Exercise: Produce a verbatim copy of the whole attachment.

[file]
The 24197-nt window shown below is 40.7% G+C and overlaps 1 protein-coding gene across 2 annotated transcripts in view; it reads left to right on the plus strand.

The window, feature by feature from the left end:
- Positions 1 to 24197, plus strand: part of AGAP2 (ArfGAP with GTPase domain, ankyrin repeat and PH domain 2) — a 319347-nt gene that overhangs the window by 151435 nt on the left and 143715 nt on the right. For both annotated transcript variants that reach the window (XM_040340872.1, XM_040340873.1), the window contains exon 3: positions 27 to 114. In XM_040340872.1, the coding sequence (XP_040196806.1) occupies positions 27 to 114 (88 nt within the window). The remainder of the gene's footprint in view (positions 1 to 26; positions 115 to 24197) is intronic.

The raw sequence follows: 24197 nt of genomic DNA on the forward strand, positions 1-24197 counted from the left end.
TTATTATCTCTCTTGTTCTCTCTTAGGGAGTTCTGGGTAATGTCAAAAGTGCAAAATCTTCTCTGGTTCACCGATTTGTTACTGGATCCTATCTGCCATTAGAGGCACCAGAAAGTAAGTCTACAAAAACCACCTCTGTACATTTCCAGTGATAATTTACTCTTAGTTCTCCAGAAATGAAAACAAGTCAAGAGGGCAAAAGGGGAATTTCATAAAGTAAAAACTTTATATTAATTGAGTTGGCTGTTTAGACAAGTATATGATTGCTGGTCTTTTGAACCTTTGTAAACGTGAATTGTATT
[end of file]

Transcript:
The 24197-nt window shown below is 40.7% G+C and overlaps 1 protein-coding gene across 2 annotated transcripts in view; it reads left to right on the plus strand.

The window, feature by feature from the left end:
- Positions 1 to 24197, plus strand: part of AGAP2 (ArfGAP with GTPase domain, ankyrin repeat and PH domain 2) — a 319347-nt gene that overhangs the window by 151435 nt on the left and 143715 nt on the right. For both annotated transcript variants that reach the window (XM_040340872.1, XM_040340873.1), the window contains exon 3: positions 27 to 114. In XM_040340872.1, the coding sequence (XP_040196806.1) occupies positions 27 to 114 (88 nt within the window). The remainder of the gene's footprint in view (positions 1 to 26; positions 115 to 24197) is intronic.

The raw sequence follows: 24197 nt of genomic DNA on the forward strand, positions 1-24197 counted from the left end.
TTATTATCTCTCTTGTTCTCTCTTAGGGAGTTCTGGGTAATGTCAAAAGTGCAAAATCTTCTCTGGTTCACCGATTTGTTACTGGATCCTATCTGCCATTAGAGGCACCAGAAAGTAAGTCTACAAAAACCACCTCTGTACATTTCCAGTGATAATTTACTCTTAGTTCTCCAGAAATGAAAACAAGTCAAGAGGGCAAAAGGGGAATTTCATAAAGTAAAAACTTTATATTAATTGAGTTGGCTGTTTAGACAAGTATATGATTGCTGGTCTTTTGAACCTTTGTAAACGTGAATTGTATT